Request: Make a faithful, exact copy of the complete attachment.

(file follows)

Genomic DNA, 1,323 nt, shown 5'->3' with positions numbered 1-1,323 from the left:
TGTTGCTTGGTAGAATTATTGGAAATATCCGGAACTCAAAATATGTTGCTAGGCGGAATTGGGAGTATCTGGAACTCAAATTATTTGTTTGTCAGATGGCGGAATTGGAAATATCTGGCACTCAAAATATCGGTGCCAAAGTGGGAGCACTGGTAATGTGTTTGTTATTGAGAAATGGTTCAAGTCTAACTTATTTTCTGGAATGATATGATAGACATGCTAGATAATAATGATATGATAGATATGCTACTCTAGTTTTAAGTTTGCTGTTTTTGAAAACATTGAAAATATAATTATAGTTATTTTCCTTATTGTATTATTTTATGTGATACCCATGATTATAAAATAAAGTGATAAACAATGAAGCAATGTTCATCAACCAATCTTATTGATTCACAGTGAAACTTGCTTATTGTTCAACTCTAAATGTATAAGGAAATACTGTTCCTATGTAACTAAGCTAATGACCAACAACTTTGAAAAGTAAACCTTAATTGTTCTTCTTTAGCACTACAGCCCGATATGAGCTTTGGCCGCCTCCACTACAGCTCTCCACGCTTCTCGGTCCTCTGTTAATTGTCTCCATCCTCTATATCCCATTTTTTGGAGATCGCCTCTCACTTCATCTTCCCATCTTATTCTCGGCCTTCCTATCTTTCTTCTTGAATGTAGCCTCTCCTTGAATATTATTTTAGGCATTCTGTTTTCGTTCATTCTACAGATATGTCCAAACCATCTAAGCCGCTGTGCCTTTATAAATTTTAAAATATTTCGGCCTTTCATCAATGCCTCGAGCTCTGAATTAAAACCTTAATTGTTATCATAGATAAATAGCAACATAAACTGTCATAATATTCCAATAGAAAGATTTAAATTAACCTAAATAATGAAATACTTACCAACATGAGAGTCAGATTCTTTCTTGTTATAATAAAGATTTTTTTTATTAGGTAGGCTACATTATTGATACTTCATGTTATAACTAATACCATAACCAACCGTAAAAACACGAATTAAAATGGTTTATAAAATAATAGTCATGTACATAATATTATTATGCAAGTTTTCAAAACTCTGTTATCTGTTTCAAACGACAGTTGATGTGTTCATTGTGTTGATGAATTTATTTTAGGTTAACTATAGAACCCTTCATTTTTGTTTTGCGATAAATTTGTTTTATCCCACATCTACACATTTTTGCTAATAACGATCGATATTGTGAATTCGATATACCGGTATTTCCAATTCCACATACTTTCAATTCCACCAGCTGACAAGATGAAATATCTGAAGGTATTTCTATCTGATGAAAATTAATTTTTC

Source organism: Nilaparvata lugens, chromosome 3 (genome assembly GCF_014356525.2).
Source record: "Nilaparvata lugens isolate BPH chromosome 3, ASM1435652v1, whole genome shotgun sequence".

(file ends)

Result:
Genomic DNA, 1,323 nt, shown 5'->3' with positions numbered 1-1,323 from the left:
TGTTGCTTGGTAGAATTATTGGAAATATCCGGAACTCAAAATATGTTGCTAGGCGGAATTGGGAGTATCTGGAACTCAAATTATTTGTTTGTCAGATGGCGGAATTGGAAATATCTGGCACTCAAAATATCGGTGCCAAAGTGGGAGCACTGGTAATGTGTTTGTTATTGAGAAATGGTTCAAGTCTAACTTATTTTCTGGAATGATATGATAGACATGCTAGATAATAATGATATGATAGATATGCTACTCTAGTTTTAAGTTTGCTGTTTTTGAAAACATTGAAAATATAATTATAGTTATTTTCCTTATTGTATTATTTTATGTGATACCCATGATTATAAAATAAAGTGATAAACAATGAAGCAATGTTCATCAACCAATCTTATTGATTCACAGTGAAACTTGCTTATTGTTCAACTCTAAATGTATAAGGAAATACTGTTCCTATGTAACTAAGCTAATGACCAACAACTTTGAAAAGTAAACCTTAATTGTTCTTCTTTAGCACTACAGCCCGATATGAGCTTTGGCCGCCTCCACTACAGCTCTCCACGCTTCTCGGTCCTCTGTTAATTGTCTCCATCCTCTATATCCCATTTTTTGGAGATCGCCTCTCACTTCATCTTCCCATCTTATTCTCGGCCTTCCTATCTTTCTTCTTGAATGTAGCCTCTCCTTGAATATTATTTTAGGCATTCTGTTTTCGTTCATTCTACAGATATGTCCAAACCATCTAAGCCGCTGTGCCTTTATAAATTTTAAAATATTTCGGCCTTTCATCAATGCCTCGAGCTCTGAATTAAAACCTTAATTGTTATCATAGATAAATAGCAACATAAACTGTCATAATATTCCAATAGAAAGATTTAAATTAACCTAAATAATGAAATACTTACCAACATGAGAGTCAGATTCTTTCTTGTTATAATAAAGATTTTTTTTATTAGGTAGGCTACATTATTGATACTTCATGTTATAACTAATACCATAACCAACCGTAAAAACACGAATTAAAATGGTTTATAAAATAATAGTCATGTACATAATATTATTATGCAAGTTTTCAAAACTCTGTTATCTGTTTCAAACGACAGTTGATGTGTTCATTGTGTTGATGAATTTATTTTAGGTTAACTATAGAACCCTTCATTTTTGTTTTGCGATAAATTTGTTTTATCCCACATCTACACATTTTTGCTAATAACGATCGATATTGTGAATTCGATATACCGGTATTTCCAATTCCACATACTTTCAATTCCACCAGCTGACAAGATGAAATATCTGAAGGTATTTCTATCTGATGAAAATTAATTTTTC

Source organism: Nilaparvata lugens, chromosome 3 (genome assembly GCF_014356525.2).
Source record: "Nilaparvata lugens isolate BPH chromosome 3, ASM1435652v1, whole genome shotgun sequence".